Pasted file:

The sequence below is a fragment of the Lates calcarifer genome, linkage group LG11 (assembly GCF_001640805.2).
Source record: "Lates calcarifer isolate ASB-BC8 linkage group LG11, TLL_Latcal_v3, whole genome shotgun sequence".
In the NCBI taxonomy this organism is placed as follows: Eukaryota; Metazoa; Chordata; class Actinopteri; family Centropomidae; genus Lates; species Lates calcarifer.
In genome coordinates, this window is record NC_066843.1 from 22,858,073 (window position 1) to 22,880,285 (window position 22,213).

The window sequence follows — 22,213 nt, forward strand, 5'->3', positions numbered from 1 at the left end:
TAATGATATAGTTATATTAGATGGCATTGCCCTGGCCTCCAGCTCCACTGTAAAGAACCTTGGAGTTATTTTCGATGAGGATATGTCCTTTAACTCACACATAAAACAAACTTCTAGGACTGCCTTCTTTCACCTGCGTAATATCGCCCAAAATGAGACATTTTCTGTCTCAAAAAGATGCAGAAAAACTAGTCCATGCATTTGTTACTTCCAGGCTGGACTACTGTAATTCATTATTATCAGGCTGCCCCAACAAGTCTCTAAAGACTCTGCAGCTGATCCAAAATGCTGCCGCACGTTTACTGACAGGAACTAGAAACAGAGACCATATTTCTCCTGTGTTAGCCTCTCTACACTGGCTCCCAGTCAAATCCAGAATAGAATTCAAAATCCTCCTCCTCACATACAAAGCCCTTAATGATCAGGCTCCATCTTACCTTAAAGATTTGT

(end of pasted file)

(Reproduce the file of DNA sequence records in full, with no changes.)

The sequence below is a fragment of the Lates calcarifer genome, linkage group LG11 (assembly GCF_001640805.2).
Source record: "Lates calcarifer isolate ASB-BC8 linkage group LG11, TLL_Latcal_v3, whole genome shotgun sequence".
In the NCBI taxonomy this organism is placed as follows: Eukaryota; Metazoa; Chordata; class Actinopteri; family Centropomidae; genus Lates; species Lates calcarifer.
In genome coordinates, this window is record NC_066843.1 from 22,858,073 (window position 1) to 22,880,285 (window position 22,213).

The window sequence follows — 22,213 nt, forward strand, 5'->3', positions numbered from 1 at the left end:
TAATGATATAGTTATATTAGATGGCATTGCCCTGGCCTCCAGCTCCACTGTAAAGAACCTTGGAGTTATTTTCGATGAGGATATGTCCTTTAACTCACACATAAAACAAACTTCTAGGACTGCCTTCTTTCACCTGCGTAATATCGCCCAAAATGAGACATTTTCTGTCTCAAAAAGATGCAGAAAAACTAGTCCATGCATTTGTTACTTCCAGGCTGGACTACTGTAATTCATTATTATCAGGCTGCCCCAACAAGTCTCTAAAGACTCTGCAGCTGATCCAAAATGCTGCCGCACGTTTACTGACAGGAACTAGAAACAGAGACCATATTTCTCCTGTGTTAGCCTCTCTACACTGGCTCCCAGTCAAATCCAGAATAGAATTCAAAATCCTCCTCCTCACATACAAAGCCCTTAATGATCAGGCTCCATCTTACCTTAAAGATTTGT